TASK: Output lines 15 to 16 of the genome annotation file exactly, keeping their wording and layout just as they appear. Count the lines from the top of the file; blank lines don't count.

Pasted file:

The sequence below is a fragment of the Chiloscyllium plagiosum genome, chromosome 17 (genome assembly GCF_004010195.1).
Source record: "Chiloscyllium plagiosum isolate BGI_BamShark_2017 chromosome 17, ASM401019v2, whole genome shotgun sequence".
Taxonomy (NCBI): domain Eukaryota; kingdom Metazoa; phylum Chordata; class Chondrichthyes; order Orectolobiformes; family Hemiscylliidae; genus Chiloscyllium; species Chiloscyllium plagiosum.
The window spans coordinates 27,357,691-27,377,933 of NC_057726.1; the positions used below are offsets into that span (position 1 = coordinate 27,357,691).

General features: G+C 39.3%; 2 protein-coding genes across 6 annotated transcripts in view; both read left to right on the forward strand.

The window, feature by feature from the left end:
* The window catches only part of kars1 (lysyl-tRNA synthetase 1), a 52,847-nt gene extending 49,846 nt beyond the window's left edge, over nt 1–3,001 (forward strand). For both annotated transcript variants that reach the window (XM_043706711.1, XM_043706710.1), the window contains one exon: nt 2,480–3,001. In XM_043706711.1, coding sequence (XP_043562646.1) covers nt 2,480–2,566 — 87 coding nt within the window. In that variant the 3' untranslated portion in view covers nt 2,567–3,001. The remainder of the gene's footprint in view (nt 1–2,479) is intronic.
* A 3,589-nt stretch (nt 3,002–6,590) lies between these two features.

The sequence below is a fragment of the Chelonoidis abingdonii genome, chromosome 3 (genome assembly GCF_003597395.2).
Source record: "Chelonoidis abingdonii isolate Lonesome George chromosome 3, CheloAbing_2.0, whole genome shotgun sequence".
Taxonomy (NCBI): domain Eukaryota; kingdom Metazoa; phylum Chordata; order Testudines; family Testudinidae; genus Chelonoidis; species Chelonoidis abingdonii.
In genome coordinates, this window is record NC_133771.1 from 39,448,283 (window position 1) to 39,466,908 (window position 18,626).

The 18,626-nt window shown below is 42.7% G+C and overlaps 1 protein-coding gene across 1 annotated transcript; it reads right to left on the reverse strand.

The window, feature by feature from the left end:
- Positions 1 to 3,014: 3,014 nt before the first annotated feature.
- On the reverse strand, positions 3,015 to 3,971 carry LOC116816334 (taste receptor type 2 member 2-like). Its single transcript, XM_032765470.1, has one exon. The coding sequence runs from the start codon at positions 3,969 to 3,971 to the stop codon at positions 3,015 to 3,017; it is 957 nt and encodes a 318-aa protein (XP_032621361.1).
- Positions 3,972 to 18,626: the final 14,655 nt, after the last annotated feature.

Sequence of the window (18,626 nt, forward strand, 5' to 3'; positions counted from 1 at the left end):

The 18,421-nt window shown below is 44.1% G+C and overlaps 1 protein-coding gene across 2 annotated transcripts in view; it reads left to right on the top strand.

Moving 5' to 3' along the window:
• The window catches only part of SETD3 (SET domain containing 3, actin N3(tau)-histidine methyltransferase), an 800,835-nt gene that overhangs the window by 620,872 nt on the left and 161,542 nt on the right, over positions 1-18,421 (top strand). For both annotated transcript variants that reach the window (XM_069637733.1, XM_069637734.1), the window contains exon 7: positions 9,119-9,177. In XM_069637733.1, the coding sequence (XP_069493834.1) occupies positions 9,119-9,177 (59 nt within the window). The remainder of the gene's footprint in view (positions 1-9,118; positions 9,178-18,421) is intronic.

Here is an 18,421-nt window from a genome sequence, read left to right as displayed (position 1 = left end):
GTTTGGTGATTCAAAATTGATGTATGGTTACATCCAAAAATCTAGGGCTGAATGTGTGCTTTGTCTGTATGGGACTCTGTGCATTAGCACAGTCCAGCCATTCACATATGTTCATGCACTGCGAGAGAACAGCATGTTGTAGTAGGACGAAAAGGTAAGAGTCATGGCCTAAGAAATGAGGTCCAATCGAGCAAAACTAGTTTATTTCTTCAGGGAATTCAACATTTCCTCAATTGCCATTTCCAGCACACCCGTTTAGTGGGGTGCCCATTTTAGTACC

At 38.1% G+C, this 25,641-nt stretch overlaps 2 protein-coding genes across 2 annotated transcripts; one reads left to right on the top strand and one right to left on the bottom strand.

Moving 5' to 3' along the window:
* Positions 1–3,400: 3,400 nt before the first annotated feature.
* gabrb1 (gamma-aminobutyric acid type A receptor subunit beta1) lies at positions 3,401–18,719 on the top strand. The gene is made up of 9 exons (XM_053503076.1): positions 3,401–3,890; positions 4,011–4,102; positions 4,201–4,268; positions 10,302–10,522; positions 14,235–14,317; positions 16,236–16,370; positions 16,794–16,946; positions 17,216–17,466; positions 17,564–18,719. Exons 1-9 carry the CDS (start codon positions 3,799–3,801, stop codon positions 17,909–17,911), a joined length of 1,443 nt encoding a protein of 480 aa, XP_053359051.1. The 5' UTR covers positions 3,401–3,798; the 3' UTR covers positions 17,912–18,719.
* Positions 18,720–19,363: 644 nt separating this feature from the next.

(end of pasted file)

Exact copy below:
- Positions 1 to 3,014: 3,014 nt before the first annotated feature.
- On the reverse strand, positions 3,015 to 3,971 carry LOC116816334 (taste receptor type 2 member 2-like). Its single transcript, XM_032765470.1, has one exon. The coding sequence runs from the start codon at positions 3,969 to 3,971 to the stop codon at positions 3,015 to 3,017; it is 957 nt and encodes a 318-aa protein (XP_032621361.1).